Facing domestic and external pressure on multiple fronts, Turkey is in desperate need of success stories, especially in the foreign policy domain.
Whatever domestic calculations prompted President Donald J. Trump to announce on December 6 that the United States recognizes Jerusalem as the capital of Israel and will move its embassy there from Tel Aviv, the international consequences are likely to be far-reaching and almost entirely negative. This announcement puts Palestinian leaders, notably Palestinian Authority President Mahmoud Abbas, in an utterly impossible situation. It will also make it extremely difficult for Gulf Arab countries, specifically Saudi Arabia and the United Arab Emirates, to explore the possibility of a greater dialogue with Israel based on shared concerns about the growth of Iranian power in the Middle East.
Abbas will now find dealing constructively with Washington and engaging in peace talks with Israel virtually impossible from a domestic political perspective – unless there is clarification from the White House that the United States is recognizing West Jerusalem, and not occupied East Jerusalem, as Israel’s capital. After all, the future of Jerusalem has been a bedrock final status issue since the Oslo agreements and the entire peace process framework were developed in 1993. Even if Trump does clarify that he was only referring to West Jerusalem – which seems unlikely since that would have been easy to stipulate in his December 6 statement – he would still be prejudicing what has been heretofore universally recognized as a core final status issue.
However, by creating the impression that the United States now recognizes all of Jerusalem, including occupied East Jerusalem, as Israel’s capital, the betrayal of not only Palestinian expectations but also U.S. and Israeli treaty obligations toward the Palestinians, as well as previous U.S. policies and U.N. Security Council resolutions, is almost absolute.
Because of the occupation, Palestinians have no choice but to deal with the Israelis on day-to-day management of their unavoidable relationship. They do not, however, need to keep negotiating with them when the terms are being unilaterally and radically altered by the very guarantor of the process, the United States. That is not true of the Gulf Arab countries. Openness to a new dialogue with Israel based on common threat perceptions regarding Iranian hegemony is an option rather than requirement for them. No doubt there is a clear strategic imperative to explore the potential for such an opening and new relations. But there are also massive political obstacles to doing so, and those have just been greatly exacerbated.
Since the earliest days of the Trump administration, it was widely reported that the White House had developed a keen interest in exploring an “outside-in” approach to Israeli-Palestinian peace, in which fostering greater dialogue between Israel and Arab states, especially in the Gulf, would form a new basis for progress between Israelis and Palestinians. The Israeli-Palestinian file was entrusted to Trump’s senior advisor and son-in-law, Jared Kushner, which is widely seen as an indication of the seriousness with which the administration regarded the issue. Kushner has also been a key envoy to Riyadh, and reportedly has developed a strong rapport with Saudi Crown Prince Mohammed bin Salman, suggesting a possible overlap between strengthening Saudi-U.S. relations and the potential for a new Gulf opening to Israel.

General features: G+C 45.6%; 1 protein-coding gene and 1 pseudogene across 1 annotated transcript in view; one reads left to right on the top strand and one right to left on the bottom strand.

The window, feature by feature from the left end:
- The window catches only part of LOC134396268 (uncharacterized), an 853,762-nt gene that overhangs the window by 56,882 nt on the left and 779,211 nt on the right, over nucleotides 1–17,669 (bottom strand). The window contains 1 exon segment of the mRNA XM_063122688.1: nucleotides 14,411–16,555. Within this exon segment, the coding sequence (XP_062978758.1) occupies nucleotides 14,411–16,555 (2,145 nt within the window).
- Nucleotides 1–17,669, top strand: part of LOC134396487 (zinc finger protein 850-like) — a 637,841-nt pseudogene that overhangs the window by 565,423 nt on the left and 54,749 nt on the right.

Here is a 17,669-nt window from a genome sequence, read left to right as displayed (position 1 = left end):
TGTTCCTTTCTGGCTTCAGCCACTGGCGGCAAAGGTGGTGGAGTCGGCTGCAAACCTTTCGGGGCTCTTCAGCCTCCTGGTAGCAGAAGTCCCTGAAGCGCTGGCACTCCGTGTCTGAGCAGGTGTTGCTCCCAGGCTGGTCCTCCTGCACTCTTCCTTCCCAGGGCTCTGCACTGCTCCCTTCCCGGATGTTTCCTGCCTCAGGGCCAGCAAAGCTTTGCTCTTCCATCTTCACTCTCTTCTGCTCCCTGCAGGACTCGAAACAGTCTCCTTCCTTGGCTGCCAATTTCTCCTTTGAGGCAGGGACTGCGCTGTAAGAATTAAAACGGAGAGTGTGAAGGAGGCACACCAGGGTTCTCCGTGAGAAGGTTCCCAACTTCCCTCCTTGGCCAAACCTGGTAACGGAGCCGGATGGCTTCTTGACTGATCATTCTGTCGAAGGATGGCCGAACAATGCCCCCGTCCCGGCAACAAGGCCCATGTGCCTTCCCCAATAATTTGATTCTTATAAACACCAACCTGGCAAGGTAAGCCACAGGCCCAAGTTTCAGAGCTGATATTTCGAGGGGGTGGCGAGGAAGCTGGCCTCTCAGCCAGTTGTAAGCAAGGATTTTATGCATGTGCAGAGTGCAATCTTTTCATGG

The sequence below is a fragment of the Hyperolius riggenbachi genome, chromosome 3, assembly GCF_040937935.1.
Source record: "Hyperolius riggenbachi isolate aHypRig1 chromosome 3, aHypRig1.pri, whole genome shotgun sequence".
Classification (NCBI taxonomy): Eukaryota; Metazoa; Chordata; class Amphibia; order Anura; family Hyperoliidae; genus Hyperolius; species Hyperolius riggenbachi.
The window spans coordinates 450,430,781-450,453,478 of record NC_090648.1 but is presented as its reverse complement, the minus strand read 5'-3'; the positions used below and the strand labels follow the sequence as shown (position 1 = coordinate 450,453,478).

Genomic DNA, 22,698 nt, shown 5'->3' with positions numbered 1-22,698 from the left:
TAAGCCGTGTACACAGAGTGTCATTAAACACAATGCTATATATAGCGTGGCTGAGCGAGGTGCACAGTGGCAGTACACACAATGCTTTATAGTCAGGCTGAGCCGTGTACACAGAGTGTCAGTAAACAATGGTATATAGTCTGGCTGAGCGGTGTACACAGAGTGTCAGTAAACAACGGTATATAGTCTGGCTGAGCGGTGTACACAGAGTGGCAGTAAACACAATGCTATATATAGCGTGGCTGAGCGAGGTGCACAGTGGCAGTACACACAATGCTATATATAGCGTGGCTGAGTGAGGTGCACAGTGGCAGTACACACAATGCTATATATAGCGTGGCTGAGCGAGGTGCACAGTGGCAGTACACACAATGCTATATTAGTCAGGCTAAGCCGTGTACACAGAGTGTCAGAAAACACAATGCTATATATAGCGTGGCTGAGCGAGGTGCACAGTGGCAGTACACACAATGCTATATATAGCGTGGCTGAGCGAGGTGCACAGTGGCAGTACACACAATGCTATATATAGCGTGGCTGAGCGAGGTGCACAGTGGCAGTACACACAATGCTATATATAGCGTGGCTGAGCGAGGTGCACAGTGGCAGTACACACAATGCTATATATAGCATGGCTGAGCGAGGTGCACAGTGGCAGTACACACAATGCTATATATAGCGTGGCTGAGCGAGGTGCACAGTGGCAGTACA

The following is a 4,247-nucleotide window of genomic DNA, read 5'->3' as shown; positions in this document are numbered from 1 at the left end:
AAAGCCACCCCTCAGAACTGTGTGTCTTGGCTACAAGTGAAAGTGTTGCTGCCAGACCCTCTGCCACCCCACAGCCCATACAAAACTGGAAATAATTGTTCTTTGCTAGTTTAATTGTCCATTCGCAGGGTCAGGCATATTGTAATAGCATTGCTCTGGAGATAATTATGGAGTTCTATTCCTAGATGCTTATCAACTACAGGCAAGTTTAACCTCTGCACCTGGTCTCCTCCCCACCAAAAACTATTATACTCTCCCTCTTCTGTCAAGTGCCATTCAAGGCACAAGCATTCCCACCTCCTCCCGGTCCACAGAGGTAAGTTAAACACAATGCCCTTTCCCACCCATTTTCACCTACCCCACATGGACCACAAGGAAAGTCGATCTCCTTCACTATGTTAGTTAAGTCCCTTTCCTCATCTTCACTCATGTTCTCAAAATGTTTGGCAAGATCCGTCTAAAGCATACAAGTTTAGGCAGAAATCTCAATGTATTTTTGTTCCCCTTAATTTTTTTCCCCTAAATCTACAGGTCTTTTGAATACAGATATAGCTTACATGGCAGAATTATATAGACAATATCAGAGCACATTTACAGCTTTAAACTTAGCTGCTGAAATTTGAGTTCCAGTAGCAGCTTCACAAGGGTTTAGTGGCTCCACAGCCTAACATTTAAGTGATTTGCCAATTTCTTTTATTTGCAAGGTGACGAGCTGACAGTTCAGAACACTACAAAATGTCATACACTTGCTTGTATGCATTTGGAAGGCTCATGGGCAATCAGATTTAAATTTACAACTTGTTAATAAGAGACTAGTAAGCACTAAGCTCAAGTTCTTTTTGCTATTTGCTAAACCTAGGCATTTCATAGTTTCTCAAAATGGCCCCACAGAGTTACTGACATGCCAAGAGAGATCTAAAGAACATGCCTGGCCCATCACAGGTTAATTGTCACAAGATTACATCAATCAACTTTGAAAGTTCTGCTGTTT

Over the past year, few international issues have been subject to more speculation, rumors, and unfounded assumptions than prospects for an opening between Israel and Gulf Arab countries. This is understandable because such a development, should it ever occur, would be truly momentous, politically transformative, and strategically significant. However, despite much conjecture and gossip, there is no clear evidence that a genuinely new and significant relationship between Israel and Gulf Arab countries has actually developed.
To be sure, shared perceptions of the Iranian threat – particularly after the fall of Aleppo and the recent expansion of Iranian control of key areas of the Iraqi-Syrian border following the Kurdish independence referendum and the collapse of the Islamic State in Iraq and the Levant – provide a rational basis for a potential strategic opening. Yet the two sides have drastically contrasting narratives about how much has been accomplished. Israeli leaders, including Prime Minister Benjamin Netanyahu, frequently claim that there is a radical transformation in Arab attitudes toward Israel and a new strategic partnership against Iran is virtually realized. This appears to be deeply hyperbolic, and may be an effort to get the public on both sides used to the idea and foster the impression of a fait accompli in order to create what amounts to a self-fulfilling prophecy.
However, a recent interview by the Israeli military chief of staff, Lt. Gen. Gadi Eisenkot, with the London-based Saudi publication Elaph, may have more clearly indicated how little has been achieved thus far. True, interviewing a serving Israel Defense Forces chief was a first for a Saudi publication, and his assessment of the Iranian threat would have resonated strongly in much of the Gulf. However, his offer to share intelligence with “moderate Arab states” should probably be interpreted as meaning that very little is being exchanged at the moment, which would be a minimal form of cooperation when facing down a common dire threat. Or, at least, that there is much more that could be done.
The Saudi and broader Arab position toward improved relations with Israel has been predicated on the Arab Peace Initiative, first proposed by Saudi Arabia in 2002 and subsequently adopted by the Arab League and then the Organization of Islamic Cooperation. That hasn’t changed, although over the past year or so there were indications that some Arab countries, including Saudi Arabia, might have been willing to consider altering the structure whereby it is implemented. Originally, the Arab Peace Initiative offered full diplomatic and trade normalization for Israel with the Arab and Muslim countries at the end of the peace process, after a final status agreement with the Palestinians. The potential for a different approach, based on a model of concurrent, limited mutual steps to build confidence and develop relations, has been emerging. It would allow for Gulf countries to take steps toward Israel in regard to civil aviation, commerce, or limited diplomatic contacts in recognition of Israeli measures on Palestinian issues such as limiting settlement activity or easing the blockade of Gaza.